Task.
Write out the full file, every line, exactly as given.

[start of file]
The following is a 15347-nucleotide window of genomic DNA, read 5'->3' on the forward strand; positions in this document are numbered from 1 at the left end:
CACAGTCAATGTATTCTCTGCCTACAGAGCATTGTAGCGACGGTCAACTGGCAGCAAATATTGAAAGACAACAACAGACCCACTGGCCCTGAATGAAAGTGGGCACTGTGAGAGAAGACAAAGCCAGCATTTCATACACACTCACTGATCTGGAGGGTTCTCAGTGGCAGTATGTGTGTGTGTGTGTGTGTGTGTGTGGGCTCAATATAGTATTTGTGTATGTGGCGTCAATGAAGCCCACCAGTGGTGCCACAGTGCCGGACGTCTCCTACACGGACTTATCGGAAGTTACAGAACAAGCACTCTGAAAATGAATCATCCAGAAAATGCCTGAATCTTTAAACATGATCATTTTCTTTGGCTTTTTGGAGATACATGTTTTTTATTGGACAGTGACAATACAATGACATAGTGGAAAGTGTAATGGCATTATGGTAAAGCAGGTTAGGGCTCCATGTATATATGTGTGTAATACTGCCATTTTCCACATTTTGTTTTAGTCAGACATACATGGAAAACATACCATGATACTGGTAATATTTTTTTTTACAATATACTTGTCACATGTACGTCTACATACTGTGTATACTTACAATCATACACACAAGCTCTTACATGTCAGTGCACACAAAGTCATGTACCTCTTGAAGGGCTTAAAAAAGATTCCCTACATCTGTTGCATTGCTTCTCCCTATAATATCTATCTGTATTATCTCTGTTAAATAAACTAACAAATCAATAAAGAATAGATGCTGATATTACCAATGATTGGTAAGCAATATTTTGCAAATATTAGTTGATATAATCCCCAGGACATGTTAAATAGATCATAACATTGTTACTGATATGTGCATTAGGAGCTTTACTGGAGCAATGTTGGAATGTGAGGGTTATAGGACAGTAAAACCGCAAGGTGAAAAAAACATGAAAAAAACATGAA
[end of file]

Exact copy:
The following is a 15347-nucleotide window of genomic DNA, read 5'->3' on the forward strand; positions in this document are numbered from 1 at the left end:
CACAGTCAATGTATTCTCTGCCTACAGAGCATTGTAGCGACGGTCAACTGGCAGCAAATATTGAAAGACAACAACAGACCCACTGGCCCTGAATGAAAGTGGGCACTGTGAGAGAAGACAAAGCCAGCATTTCATACACACTCACTGATCTGGAGGGTTCTCAGTGGCAGTATGTGTGTGTGTGTGTGTGTGTGTGTGGGCTCAATATAGTATTTGTGTATGTGGCGTCAATGAAGCCCACCAGTGGTGCCACAGTGCCGGACGTCTCCTACACGGACTTATCGGAAGTTACAGAACAAGCACTCTGAAAATGAATCATCCAGAAAATGCCTGAATCTTTAAACATGATCATTTTCTTTGGCTTTTTGGAGATACATGTTTTTTATTGGACAGTGACAATACAATGACATAGTGGAAAGTGTAATGGCATTATGGTAAAGCAGGTTAGGGCTCCATGTATATATGTGTGTAATACTGCCATTTTCCACATTTTGTTTTAGTCAGACATACATGGAAAACATACCATGATACTGGTAATATTTTTTTTTACAATATACTTGTCACATGTACGTCTACATACTGTGTATACTTACAATCATACACACAAGCTCTTACATGTCAGTGCACACAAAGTCATGTACCTCTTGAAGGGCTTAAAAAAGATTCCCTACATCTGTTGCATTGCTTCTCCCTATAATATCTATCTGTATTATCTCTGTTAAATAAACTAACAAATCAATAAAGAATAGATGCTGATATTACCAATGATTGGTAAGCAATATTTTGCAAATATTAGTTGATATAATCCCCAGGACATGTTAAATAGATCATAACATTGTTACTGATATGTGCATTAGGAGCTTTACTGGAGCAATGTTGGAATGTGAGGGTTATAGGACAGTAAAACCGCAAGGTGAAAAAAACATGAAAAAAACATGAA